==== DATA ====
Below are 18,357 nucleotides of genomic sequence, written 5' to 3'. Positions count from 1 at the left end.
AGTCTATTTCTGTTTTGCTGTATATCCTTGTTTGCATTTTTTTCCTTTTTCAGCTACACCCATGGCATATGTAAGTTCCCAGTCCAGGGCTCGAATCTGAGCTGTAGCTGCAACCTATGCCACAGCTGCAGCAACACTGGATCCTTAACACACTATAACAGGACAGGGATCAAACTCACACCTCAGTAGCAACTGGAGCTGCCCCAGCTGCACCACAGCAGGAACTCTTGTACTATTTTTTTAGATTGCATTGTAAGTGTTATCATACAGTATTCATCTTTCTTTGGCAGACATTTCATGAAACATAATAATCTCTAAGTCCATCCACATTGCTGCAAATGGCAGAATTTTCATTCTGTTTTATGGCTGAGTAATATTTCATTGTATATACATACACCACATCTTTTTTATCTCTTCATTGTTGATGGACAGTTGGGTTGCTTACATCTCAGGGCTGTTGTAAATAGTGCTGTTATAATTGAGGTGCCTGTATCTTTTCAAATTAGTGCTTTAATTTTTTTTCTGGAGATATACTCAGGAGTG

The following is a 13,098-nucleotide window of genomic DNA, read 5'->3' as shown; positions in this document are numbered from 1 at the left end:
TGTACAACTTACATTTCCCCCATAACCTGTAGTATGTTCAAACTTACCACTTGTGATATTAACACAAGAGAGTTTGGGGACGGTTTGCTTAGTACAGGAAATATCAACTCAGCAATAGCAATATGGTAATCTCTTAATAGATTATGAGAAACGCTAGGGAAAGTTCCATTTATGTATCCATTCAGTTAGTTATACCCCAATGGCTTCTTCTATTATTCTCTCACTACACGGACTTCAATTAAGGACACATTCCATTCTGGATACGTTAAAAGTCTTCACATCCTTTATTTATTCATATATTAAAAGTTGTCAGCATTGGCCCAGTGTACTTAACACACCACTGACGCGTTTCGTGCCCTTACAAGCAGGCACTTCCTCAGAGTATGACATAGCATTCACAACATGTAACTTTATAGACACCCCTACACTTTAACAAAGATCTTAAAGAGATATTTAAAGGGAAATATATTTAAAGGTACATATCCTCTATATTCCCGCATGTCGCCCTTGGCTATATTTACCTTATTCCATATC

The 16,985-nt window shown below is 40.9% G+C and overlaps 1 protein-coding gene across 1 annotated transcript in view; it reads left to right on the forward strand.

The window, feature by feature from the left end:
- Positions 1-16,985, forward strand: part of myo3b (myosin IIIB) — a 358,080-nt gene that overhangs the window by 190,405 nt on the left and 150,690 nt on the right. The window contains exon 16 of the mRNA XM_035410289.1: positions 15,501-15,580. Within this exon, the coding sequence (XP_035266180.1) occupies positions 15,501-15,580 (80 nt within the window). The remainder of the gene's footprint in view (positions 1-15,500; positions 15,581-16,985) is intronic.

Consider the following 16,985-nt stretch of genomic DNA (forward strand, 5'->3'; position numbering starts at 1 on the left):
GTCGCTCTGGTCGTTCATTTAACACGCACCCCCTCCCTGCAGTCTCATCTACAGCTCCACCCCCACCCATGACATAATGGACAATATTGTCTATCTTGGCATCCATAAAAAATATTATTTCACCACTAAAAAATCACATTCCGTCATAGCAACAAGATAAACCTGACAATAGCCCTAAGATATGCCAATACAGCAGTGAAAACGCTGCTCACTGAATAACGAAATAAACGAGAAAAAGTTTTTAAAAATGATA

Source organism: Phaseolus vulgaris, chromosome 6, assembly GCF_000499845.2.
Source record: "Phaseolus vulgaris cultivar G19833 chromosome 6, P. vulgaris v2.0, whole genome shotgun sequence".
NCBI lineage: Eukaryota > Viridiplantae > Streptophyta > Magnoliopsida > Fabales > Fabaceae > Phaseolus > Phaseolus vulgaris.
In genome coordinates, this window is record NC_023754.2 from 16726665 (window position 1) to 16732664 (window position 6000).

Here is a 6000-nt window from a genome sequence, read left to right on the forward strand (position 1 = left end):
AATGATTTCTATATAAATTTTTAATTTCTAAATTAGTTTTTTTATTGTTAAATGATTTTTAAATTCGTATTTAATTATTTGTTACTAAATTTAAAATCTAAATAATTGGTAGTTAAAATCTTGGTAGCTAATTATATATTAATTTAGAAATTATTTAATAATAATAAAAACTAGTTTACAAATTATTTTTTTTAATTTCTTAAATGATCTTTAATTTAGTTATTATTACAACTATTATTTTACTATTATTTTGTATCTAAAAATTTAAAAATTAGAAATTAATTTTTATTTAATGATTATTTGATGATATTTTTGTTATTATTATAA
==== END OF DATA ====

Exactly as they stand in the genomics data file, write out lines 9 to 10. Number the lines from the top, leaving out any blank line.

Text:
GTCGCTCTGGTCGTTCATTTAACACGCACCCCCTCCCTGCAGTCTCATCTACAGCTCCACCCCCACCCATGACATAATGGACAATATTGTCTATCTTGGCATCCATAAAAAATATTATTTCACCACTAAAAAATCACATTCCGTCATAGCAACAAGATAAACCTGACAATAGCCCTAAGATATGCCAATACAGCAGTGAAAACGCTGCTCACTGAATAACGAAATAAACGAGAAAAAGTTTTTAAAAATGATA

Source organism: Phaseolus vulgaris, chromosome 6, assembly GCF_000499845.2.